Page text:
The University of Virginia in Charlottesville was the scene of a gathering of alt-righters and white nationalists, who were marching to protest the removal of a statue of Confederate General Robert E. Lee.
The removal of the statue is part of the left’s scrubbing of history they don’t like around the country, and I’m totally against it, but when alt-righters and white nationalists take it up as a cause, it becomes harder to make the case.
The group marched ahead of a demonstration planned for Saturday to protest the removal of a statue of Confederate General Robert E. Lee. A federal judge issued a ruling Friday night allowing the Saturday rally to go forward.
Friday’s march began around 10 p.m. at an intramural field and the crowd proceeded to a statue of Thomas Jefferson on the UVA campus. Jefferson founded the university in 1819.
More than 100 alt-right activists, white nationalists and neo-Confederates chanted “white lives matter” as they faced off against counter-protesters at the statue, CBS affiliate WTVR-TV reports.
And the counter-protesters greeted them with “Black lives matter.”
— Tim Dodson (@Tim_Dodson) August 12, 2017
We needed the third option of “All lives matter,” since they took it there.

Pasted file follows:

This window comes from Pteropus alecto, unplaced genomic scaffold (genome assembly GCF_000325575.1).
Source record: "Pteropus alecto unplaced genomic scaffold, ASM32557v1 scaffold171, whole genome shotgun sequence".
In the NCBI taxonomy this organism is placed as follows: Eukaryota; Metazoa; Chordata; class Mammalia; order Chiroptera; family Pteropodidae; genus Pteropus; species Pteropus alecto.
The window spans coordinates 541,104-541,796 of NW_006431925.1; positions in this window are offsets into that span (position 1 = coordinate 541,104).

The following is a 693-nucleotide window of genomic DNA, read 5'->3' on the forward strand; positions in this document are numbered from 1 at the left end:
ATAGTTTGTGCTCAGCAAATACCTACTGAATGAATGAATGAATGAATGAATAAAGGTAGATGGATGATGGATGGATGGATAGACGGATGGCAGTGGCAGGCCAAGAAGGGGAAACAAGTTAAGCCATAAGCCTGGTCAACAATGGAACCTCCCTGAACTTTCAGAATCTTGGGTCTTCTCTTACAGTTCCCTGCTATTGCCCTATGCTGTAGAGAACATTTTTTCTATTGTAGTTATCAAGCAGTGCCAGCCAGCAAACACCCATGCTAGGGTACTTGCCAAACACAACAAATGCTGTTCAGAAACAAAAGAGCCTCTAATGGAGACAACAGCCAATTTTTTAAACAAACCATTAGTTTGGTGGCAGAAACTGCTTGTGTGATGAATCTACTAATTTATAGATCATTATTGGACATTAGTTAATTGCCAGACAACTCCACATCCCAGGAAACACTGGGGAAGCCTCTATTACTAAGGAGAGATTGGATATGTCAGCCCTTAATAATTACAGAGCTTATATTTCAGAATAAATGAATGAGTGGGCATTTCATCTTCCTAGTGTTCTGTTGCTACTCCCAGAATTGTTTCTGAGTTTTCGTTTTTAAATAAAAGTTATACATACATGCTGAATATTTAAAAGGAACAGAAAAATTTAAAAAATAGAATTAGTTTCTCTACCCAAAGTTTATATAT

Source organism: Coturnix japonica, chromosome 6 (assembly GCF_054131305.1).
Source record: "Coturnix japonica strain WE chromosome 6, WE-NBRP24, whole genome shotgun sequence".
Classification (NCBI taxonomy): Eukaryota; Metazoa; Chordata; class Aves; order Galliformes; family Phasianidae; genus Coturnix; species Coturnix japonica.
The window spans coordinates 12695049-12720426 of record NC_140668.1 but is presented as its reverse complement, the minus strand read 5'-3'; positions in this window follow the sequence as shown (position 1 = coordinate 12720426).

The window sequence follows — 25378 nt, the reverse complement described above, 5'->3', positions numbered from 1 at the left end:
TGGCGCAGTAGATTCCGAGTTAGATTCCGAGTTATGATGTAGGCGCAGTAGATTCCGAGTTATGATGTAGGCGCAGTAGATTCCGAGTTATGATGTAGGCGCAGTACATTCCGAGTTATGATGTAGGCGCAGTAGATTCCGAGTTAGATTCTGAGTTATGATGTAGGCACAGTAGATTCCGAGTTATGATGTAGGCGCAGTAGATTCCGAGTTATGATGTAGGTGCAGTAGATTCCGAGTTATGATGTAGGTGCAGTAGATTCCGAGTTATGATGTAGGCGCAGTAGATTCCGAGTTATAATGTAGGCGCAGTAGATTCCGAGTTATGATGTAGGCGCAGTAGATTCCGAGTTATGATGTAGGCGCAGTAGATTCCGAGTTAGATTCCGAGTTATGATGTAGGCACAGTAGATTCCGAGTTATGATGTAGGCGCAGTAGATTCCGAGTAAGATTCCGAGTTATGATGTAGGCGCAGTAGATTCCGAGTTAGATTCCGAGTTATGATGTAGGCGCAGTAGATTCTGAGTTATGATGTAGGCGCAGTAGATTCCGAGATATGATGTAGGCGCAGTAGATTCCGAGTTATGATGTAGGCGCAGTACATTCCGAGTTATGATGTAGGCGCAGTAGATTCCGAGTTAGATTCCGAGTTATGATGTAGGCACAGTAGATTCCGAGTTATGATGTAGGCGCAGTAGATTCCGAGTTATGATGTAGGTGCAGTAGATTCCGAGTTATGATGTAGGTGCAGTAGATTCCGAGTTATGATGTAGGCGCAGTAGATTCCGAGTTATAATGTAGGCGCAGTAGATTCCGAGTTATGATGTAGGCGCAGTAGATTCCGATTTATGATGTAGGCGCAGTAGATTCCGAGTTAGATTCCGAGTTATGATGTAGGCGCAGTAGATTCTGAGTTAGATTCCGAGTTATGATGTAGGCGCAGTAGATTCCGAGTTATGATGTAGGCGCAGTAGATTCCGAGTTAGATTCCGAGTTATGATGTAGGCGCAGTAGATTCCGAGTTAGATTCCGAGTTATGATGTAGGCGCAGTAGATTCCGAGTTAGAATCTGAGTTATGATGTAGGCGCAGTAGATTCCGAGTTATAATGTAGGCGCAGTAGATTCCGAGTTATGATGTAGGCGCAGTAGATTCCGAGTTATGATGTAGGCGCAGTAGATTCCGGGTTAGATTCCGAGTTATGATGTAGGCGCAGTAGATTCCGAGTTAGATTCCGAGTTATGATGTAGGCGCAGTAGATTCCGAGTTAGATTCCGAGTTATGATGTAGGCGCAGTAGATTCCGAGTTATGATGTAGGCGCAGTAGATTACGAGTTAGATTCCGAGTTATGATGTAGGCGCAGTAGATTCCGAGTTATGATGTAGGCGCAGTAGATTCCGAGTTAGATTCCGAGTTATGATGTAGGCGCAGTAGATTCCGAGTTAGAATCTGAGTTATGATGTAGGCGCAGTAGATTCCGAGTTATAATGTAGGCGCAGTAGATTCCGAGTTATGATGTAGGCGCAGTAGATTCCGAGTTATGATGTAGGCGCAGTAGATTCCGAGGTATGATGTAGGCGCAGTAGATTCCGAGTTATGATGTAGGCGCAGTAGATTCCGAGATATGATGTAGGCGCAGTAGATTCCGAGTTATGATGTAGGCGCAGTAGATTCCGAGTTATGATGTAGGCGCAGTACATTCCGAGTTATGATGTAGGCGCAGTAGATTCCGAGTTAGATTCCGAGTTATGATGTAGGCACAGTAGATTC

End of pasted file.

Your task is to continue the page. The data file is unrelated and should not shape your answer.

Violence broke out, with several injuries and at least one arrest.
The white-nationalist protesters are in Charlottesville for the “Unite the Right” rally on Saturday, where officials expect between 2,000 to 6,000 people to attend the protest against the removal of the Lee statue from the city’s Emancipation Park, according to the Daily Progress. More than 1,000 first responders officers will be on hand for the event, the Daily Progress reported.
The rally is being organized by Jason Kessler, a right-wing blogger. Kessler sued the city after officials said the rally must be moved from its planned location in the park. A federal judge sided with Kessler Friday night, ordering the city to allow the demonstration to go forward. The city said in a statement it would abide by the judge’s order.
The march was condemned by the university president, Teresa Sullivan, as well as the mayor of Charlottesville.
Utah Senator Orrin Hatch even remarked on social media, after video of the protesters carrying citronella-fueled tiki torches and chanting “blood and soil” was posted, and it was perfect.
Their tiki torches may be fueled by citronella but their ideas are fueled by hate, & have no place in civil society. https://t.co/himqTMBQnH
— Senator Hatch Office (@senorrinhatch) August 12, 2017
No. They don’t represent us. They represent a breakdown in civility in this nation.
— The Martin Luther King, Jr. Center (@TheKingCenter) August 12, 2017